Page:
Writing history, with space and time

As we welcome a second group of playwrights in residence as part of TimeLine’s Playwrights Collective, the company’s new-play incubator, we wanted to reflect on all the incredible work that has happened since the program was first launched in 2013.

Over the past three years, I’ve worked closely with the emerging and established playwrights who were part of the inaugural Playwrights Collective, including Alice Austin, John Conroy, Emily Dendinger, Frances Limoncelli, Susan McLaughlin Karp, and Brett Neveu. In a series of meetings, workshops, and readings, they each worked to develop a brand-new play that fit with TimeLine’s mission of using history to explore today’s social and political issues. Over the next few days, we’ll feature a blog post from each of the 2013-2016 Playwrights Collective playwrights, giving you insight into their plays, their process, and what drew them to TimeLine.

But first, what IS the Playwrights Collective? A brief overview of this amazing new program:

How do you write history? This is the question TimeLine’s Company Members asked more than three years ago when we first discussed the idea of forming a Playwrights Collective. Over the course of our now 20 years as a theatre company, we’ve produced a wide range of well-known classics, unknown gems, Chicago premieres and nine world-premiere plays. Every season is its own mix of new and established voices, asking us important questions about people and places in history and what those moments mean for us today. But what makes a history play a TimeLine play, and how could we create a home for writers?

Playwrights wanted a home base with artistic facilitators and playwright collaborators, and they needed time to research, rewrite, question, and develop new work without the stress of production deadlines.

Space and time. We’ve never been a company that rushes into anything. Strategic planning is a part of TimeLine’s DNA, and we are thoughtful and deliberate about our artistic and business decisions. So, true to form, we spent some time talking with playwrights to better understand their needs, and learned from other theatre companies that have led writers groups. We asked playwrights what they needed, and how we could best be a place for new work to develop. What we heard over and over was the importance of space and time. Playwrights wanted a home base with artistic facilitators and playwright collaborators, and they needed time to research, rewrite, question, and develop new work without the stress of production deadlines.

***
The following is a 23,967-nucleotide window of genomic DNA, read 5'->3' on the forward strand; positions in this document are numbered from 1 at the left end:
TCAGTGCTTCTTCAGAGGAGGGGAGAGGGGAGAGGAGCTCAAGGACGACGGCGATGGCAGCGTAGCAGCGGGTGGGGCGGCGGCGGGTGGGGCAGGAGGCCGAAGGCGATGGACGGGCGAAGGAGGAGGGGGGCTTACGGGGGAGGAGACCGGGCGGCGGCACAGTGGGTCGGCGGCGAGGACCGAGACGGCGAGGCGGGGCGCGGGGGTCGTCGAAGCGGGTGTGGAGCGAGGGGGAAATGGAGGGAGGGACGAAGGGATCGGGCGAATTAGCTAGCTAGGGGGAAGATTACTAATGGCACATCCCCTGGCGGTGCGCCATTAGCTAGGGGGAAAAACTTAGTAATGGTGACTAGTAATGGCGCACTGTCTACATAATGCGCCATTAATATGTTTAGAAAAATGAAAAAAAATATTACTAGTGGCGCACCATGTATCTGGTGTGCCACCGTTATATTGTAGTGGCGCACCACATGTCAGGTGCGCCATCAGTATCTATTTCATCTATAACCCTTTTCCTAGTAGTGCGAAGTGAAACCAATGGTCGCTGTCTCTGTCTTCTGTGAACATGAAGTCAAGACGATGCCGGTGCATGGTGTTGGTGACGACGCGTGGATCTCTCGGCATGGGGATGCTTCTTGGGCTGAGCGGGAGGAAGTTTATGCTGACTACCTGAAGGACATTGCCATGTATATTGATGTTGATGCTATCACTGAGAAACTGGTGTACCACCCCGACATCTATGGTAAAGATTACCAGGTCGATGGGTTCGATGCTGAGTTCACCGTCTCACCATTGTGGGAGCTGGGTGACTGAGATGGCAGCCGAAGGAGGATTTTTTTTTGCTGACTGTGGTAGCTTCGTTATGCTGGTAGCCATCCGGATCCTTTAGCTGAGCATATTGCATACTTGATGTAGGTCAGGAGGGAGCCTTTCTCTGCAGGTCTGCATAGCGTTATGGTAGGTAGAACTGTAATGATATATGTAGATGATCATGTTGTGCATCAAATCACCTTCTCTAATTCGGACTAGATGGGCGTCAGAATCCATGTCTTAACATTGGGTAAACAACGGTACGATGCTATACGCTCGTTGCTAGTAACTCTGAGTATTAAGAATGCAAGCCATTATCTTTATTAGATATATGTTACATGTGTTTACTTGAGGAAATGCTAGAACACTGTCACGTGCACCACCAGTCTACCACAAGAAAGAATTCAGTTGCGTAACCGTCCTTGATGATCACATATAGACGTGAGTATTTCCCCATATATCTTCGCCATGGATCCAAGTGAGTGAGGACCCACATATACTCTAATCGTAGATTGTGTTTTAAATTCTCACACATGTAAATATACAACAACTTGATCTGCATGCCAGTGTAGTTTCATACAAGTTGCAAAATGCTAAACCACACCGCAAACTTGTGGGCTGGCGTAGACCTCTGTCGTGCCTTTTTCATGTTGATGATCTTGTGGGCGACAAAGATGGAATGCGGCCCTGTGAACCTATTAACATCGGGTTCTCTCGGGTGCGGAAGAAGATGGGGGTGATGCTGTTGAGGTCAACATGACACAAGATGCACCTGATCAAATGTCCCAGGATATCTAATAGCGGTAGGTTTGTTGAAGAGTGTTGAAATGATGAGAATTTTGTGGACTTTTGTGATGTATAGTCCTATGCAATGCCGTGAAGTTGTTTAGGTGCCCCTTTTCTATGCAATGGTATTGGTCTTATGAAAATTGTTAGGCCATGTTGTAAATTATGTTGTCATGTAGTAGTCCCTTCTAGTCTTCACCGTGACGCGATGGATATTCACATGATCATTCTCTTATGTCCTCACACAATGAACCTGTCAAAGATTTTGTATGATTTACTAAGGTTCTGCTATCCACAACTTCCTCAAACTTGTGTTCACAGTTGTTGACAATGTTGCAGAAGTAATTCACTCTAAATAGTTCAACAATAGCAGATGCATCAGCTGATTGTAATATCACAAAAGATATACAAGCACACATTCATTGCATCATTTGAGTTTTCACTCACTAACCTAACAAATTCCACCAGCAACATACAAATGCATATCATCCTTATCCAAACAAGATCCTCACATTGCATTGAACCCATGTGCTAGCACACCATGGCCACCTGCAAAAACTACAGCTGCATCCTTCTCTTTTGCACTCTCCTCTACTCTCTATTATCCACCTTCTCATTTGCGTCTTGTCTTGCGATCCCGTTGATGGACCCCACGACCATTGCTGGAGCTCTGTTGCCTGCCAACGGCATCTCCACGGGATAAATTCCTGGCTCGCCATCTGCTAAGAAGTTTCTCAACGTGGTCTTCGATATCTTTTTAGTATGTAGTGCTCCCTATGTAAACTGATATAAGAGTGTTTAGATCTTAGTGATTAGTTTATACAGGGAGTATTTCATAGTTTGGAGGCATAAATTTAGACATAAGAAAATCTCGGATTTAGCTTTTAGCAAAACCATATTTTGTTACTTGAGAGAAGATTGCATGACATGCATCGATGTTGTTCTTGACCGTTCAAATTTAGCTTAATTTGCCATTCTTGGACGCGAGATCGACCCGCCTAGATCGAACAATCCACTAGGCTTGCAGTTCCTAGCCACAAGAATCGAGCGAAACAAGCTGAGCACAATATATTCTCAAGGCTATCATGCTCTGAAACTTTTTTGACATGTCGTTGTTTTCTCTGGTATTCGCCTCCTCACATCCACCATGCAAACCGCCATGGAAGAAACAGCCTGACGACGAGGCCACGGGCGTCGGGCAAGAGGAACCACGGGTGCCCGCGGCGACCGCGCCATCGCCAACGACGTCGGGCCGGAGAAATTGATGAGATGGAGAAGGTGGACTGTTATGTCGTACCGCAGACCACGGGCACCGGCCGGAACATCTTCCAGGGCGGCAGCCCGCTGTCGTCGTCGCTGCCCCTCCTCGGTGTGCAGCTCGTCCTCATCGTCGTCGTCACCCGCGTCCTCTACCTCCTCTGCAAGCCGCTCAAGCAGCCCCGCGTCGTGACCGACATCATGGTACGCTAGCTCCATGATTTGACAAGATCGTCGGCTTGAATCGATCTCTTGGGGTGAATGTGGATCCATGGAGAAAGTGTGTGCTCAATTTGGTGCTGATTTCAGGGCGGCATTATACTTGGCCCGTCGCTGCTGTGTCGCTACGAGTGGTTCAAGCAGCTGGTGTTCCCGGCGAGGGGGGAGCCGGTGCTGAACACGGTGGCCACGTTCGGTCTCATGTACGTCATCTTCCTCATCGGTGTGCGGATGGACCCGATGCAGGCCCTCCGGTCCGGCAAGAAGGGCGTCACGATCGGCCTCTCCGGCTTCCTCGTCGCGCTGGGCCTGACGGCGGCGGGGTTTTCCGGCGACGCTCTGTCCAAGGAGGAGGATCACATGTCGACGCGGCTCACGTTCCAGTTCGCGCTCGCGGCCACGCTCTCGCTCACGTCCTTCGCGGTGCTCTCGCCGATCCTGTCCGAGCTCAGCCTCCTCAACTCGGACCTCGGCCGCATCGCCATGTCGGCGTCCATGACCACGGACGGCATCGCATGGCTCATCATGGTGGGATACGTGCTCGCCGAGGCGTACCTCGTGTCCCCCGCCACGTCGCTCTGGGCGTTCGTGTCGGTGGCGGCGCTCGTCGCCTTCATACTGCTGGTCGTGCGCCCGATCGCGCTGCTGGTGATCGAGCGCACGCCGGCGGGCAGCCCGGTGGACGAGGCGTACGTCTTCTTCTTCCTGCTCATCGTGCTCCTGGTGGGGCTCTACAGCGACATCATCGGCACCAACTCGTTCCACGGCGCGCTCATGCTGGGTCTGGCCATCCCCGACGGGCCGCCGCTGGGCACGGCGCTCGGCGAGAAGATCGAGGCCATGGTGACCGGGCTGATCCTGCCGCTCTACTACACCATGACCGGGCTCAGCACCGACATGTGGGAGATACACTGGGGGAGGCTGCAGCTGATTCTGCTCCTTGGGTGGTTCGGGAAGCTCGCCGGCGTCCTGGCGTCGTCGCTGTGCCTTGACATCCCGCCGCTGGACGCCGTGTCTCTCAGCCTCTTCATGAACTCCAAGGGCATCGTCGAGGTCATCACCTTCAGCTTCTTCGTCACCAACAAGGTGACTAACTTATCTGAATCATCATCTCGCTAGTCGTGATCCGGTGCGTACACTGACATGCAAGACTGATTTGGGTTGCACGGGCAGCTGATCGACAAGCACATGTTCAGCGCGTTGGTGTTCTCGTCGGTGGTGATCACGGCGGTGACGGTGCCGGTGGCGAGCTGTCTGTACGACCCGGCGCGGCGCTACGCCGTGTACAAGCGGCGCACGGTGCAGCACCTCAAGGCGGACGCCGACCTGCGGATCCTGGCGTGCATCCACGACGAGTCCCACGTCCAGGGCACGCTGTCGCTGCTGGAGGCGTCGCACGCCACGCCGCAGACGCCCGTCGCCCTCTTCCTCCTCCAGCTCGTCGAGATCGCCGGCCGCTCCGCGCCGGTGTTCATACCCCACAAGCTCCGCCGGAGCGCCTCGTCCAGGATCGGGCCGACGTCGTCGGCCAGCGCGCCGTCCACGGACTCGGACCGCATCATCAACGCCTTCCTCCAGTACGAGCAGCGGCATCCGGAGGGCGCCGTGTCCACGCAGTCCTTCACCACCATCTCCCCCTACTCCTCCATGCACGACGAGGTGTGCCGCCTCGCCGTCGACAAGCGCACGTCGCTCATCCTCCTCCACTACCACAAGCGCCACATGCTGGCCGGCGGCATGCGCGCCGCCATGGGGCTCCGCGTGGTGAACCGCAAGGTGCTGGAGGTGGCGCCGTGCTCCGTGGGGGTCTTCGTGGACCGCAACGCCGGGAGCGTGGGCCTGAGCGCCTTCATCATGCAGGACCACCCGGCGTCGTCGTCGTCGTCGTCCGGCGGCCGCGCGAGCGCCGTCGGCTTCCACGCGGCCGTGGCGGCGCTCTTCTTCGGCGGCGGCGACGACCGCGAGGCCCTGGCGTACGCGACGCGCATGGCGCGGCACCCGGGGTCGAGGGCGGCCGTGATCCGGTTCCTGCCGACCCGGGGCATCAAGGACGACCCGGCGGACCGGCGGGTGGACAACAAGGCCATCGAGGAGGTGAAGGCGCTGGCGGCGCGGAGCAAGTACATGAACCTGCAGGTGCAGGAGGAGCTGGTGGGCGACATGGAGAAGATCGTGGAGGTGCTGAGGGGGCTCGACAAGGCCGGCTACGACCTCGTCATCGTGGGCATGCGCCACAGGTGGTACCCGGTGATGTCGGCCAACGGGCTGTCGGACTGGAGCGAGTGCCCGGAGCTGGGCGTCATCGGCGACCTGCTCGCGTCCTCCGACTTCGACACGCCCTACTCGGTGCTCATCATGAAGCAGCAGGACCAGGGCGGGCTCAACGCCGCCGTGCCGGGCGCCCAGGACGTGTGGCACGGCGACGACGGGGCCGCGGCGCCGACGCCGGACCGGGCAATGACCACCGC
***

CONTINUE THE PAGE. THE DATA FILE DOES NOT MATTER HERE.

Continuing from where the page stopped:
For the inaugural group of playwrights, we approached a small legion of local writers who were familiar with our work and shared a strong connection with our mission. Some we’d even worked with previously. All had very different writing styles and interests. The playwrights were asked to become a part of our collective and to work on a new play or adaptation that fit our mission, culminating in a table reading of their work. The plays they proposed were surprising, exciting and unique –covering history from turn of the century New York to more recent events in Russia, and exploring subjects that were brave, ground-breaking, and personal.

Between early 2013 and December 2016, we met monthly to share research, interview guests, read scenes, ask questions, offer feedback, and eventually hear a first draft of everyone’s plays. The work we did together was incredibly exciting and rewarding, and their individual insights were invaluable for each other and for me.

I hope you’ll enjoy reading more about their experiences in this blog series over the next few weeks, as each playwright shares a bit about their project and process. And I’m looking forward to exploring the many new ideas and insights that are already percolating as the new 2017-18 Playwrights Collective begins their work together!

Read the other posts in the series:

  • Playwright John Conroy on making sense of a very personal experience with crime
  • Playwright Susan McLaughlin Karp on the 1930s-era Kennedy/Kardashian-like Mitfords
  • Playwright Brett Neveu on the development of his play To Catch a Fish, slated to premiere in our 2017-18 season
  • Playwright Alice Austen on seeking further understanding Russia and the Russian mentality
  • Playwright Frances Limoncelli on a story that encourages us to see the racism within us, not just outside of us
  • Playwright Emily Dendinger on a magical woman who went after what she wanted, despite obstacles

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